Proposed Australia deal could cut deaths at sea: Indonesian minister
By Angela Dewan ,AFPJAKARTA -- Australian planes could be allowed into Indonesian airspace during sea search-and-rescue missions under a proposed plan that would help reduce asylum-seeker deaths, Indonesia's defense minister said Wednesday.
September 6, 2012, 12:14 am TWN
The proposal, which was discussed between Australian and Indonesian ministers in Jakarta, might also let Australian planes refuel in Indonesia as part of closer cooperation aimed at saving boatpeople after a spate of drownings.
“This is about saving lives. These efforts could help reduce the deaths at sea,” Defence Minister Purnomo Yusgiantoro said.
“Sometimes Australia's planes need to land and refuel, and that's something we understand. We would need to work out the details, of how to communicate in these situations and where the planes can land.”
Australian Defense Minister Stephen Smith said he expected the cooperation deal to be made “in weeks or months, rather than days or weeks,” adding that he hoped it would come about after Australian Transport Minister Anthony Albanese's visit to Indonesia in December.
A statement released by the two nations Tuesday outlined a six-point plan to boost joint rescue efforts, including the Australian government's allocation of an additional US$4.5 million to enhance coordination between the countries' rescue agencies and exchange expertise.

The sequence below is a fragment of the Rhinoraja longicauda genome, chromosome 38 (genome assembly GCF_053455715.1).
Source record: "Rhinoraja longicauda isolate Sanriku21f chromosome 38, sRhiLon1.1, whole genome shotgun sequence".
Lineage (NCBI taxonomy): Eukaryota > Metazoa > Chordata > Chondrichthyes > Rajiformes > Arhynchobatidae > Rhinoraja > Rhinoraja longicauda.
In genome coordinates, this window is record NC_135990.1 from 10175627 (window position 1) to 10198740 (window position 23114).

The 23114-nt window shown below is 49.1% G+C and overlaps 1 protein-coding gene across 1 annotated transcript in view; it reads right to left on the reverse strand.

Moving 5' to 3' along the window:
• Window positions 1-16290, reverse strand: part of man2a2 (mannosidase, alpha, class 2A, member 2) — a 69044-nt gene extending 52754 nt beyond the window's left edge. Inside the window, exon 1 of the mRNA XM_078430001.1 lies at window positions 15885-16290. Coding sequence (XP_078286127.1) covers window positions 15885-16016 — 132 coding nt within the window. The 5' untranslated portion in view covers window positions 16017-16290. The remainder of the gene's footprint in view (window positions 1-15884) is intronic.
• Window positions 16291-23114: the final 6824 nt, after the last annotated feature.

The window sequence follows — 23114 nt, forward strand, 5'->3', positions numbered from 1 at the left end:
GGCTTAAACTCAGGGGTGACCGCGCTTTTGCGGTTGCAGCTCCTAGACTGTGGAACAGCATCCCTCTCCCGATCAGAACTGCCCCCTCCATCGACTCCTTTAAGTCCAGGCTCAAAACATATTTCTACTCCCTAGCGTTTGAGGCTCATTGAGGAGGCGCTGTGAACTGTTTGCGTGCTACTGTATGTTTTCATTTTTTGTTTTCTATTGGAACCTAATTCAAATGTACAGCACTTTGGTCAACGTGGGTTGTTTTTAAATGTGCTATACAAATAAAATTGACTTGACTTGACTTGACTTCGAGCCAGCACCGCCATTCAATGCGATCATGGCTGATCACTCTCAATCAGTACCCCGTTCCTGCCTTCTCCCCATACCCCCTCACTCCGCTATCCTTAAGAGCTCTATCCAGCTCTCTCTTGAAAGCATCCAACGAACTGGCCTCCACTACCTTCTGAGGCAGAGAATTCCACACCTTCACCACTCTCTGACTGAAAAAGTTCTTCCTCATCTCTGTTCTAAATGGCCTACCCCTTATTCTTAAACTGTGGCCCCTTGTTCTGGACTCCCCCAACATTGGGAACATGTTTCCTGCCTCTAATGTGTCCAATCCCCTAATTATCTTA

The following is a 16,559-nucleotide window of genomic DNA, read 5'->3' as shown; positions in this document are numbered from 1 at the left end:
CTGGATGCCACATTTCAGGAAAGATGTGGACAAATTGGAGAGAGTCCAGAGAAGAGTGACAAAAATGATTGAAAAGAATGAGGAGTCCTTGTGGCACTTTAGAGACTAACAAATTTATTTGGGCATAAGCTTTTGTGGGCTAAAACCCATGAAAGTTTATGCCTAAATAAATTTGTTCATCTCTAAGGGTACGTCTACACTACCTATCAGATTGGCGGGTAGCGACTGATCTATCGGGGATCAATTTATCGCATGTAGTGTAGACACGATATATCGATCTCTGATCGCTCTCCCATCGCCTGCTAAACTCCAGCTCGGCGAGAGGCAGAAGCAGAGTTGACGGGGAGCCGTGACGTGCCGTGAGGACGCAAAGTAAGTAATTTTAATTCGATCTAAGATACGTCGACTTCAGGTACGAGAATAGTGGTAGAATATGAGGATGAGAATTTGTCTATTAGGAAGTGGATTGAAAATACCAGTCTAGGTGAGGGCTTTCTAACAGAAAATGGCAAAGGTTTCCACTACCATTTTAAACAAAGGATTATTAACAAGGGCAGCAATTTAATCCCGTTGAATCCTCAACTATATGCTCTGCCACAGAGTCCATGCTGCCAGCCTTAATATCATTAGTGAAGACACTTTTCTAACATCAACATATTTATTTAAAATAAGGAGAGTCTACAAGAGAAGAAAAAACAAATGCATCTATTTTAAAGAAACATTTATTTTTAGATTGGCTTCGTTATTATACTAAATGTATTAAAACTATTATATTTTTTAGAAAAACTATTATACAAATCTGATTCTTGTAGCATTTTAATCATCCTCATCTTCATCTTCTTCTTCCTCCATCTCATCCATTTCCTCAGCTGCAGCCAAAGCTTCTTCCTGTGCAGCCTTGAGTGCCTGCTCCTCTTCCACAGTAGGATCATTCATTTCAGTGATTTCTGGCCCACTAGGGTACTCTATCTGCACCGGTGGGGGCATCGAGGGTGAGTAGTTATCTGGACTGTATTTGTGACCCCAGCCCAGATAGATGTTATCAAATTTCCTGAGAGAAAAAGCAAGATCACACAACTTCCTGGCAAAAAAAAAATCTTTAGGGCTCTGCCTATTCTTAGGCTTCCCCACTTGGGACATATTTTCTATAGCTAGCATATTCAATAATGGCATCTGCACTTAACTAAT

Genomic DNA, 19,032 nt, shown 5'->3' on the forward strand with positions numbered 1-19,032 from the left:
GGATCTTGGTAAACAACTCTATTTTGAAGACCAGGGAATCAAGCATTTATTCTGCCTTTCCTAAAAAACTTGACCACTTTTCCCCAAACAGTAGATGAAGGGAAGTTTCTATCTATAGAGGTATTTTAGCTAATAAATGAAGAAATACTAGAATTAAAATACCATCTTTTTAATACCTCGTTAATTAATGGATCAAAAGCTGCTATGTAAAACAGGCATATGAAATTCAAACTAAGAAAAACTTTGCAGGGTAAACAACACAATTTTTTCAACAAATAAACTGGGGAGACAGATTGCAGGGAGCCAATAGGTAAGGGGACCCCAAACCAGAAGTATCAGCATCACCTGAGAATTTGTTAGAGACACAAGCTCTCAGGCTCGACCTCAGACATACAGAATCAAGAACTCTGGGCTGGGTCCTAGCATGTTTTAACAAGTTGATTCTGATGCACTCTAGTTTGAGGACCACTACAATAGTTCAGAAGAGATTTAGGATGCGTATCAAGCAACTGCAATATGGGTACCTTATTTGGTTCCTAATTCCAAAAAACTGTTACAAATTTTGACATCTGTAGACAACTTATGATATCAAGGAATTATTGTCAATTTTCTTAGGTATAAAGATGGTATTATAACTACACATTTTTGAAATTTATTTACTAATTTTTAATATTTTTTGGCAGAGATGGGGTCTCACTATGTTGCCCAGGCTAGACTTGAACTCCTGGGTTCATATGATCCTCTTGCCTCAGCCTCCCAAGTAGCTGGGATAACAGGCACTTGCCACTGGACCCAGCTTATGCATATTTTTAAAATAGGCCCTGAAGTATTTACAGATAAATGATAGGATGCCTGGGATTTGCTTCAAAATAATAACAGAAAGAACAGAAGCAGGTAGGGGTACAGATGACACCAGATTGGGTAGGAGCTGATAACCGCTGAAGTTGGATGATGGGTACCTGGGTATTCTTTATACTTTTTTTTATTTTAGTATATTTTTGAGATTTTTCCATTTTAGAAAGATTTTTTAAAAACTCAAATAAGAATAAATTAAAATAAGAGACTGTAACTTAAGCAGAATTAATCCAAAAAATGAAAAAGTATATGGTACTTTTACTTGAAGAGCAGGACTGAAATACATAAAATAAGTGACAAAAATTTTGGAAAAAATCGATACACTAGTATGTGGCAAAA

The plan included enhancing Indonesia's satellite surveillance and its ability to call on merchant ships to assist in emergency rescue situations.
Indonesian Transport Ministry spokesman Bambang Ervan said Indonesia's satellite surveillance capacity was “limited.”
“We often get information on boat accidents too late. Hopefully, this information-sharing will translate into early action and more lives can be saved,” he said.
Scores of asylum-seekers, many originally from Afghanistan, have drowned in recent months while attempting the dangerous boat journey from Indonesia to Australia.
In the most recent case, close to 100 people are thought to have lost their lives last week after their boat disappeared off the coast of Java.
Indonesian officials initially investigated but called the search off after finding no sign of the boat or wreckage, but 55 people were eventually plucked from the ocean by merchant ships and an Australian Navy vessel.
By the time the first people were rescued, they had been in the water for almost 24 hours and had drifted far from the Javanese coast.
The survivors, including one with a shark wound, were handed over to Indonesian authorities because it was decided they were in desperate need of medical assistance and the closest place was Indonesia, Smith said.
Australia is facing a steady influx of asylum-seekers arriving by boat, many of whom use Indonesia as a transit hub, paying people-smugglers for passage on leaky wooden vessels after fleeing their home countries.
Hundreds of boat people have died en route to the country this year.